1. What products do you buy that have the biggest impact on carbon emissions? Water usage? Ecosystem quality? Human health and toxicity? Labor rights?
2. What are the types of uncertainty that exist in doing life cycle assessment?
3. Why should brand manufacturers care about a product’s environmental or social impacts that occur in its supply chain, far removed from the consumer?
4. Can you apply LCA methods to understand social impacts?
This material may consist of step-by-step explanations on how to solve a problem or examples of proper writing, including the use of citations, references, bibliographies, and formatting. This material is made available for the sole purpose of studying and learning - misuse is strictly forbidden.Considering the products that I purchase, the largest contribution to my carbon footprint most likely comes from the purchase of food from cows and other farm grown foods and animals. The figures associated with this are summarized in research conducted by the Environmental Working Group which attempted to be as all-inclusive as possible in determining associated emissions.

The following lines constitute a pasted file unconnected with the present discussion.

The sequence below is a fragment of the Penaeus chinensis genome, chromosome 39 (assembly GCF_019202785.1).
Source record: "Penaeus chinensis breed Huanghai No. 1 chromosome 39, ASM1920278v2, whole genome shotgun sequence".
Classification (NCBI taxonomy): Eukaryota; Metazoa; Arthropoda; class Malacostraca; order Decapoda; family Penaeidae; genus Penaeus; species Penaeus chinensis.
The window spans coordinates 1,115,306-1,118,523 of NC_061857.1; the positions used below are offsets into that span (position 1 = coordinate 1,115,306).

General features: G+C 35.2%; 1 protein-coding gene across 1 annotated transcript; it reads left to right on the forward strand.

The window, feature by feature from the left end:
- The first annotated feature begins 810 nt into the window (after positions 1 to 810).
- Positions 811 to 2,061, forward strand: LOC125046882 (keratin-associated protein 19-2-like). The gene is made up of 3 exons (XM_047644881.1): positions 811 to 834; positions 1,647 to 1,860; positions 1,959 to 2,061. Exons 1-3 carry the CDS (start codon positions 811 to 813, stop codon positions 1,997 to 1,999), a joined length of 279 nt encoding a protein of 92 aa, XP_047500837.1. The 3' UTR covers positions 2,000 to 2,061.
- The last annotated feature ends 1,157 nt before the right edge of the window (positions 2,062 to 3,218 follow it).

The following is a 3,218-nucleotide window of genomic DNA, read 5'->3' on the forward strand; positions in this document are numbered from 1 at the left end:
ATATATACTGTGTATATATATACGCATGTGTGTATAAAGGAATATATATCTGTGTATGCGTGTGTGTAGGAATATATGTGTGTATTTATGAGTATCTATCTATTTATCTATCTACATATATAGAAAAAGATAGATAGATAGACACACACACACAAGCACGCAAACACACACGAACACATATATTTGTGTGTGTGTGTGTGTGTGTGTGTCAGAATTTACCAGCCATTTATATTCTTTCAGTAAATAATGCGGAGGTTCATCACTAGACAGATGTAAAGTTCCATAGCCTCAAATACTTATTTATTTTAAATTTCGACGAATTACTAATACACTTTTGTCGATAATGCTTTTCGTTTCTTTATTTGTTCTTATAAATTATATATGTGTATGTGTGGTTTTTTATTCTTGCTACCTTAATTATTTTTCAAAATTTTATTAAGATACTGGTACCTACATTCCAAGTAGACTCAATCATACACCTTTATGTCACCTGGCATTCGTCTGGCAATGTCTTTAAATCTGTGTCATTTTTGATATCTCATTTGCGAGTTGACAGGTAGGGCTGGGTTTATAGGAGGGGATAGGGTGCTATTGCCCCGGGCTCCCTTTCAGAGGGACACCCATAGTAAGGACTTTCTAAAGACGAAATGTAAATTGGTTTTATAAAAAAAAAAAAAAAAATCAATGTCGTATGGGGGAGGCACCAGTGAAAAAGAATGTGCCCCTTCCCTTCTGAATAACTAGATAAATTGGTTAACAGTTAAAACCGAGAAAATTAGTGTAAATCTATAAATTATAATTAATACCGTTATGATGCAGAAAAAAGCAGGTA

For cows, this is not limited to ground beef and steak, but also includes dairy products such as milk, cheese, and yogurt. For the products mentioned above, roughly 90 percent of the total carbon footprint comes from the production phase. Since cows are ruminant animals, they produce a significant amount of methane. This methane enters the ecosystem primarily through digestion and manure, but most likely has other outlets as well.
Another widely diversified farm animal is the chicken. Granted chickens do not produce methane and thus contribute much less to the carbon footprint picture, but their contribution is...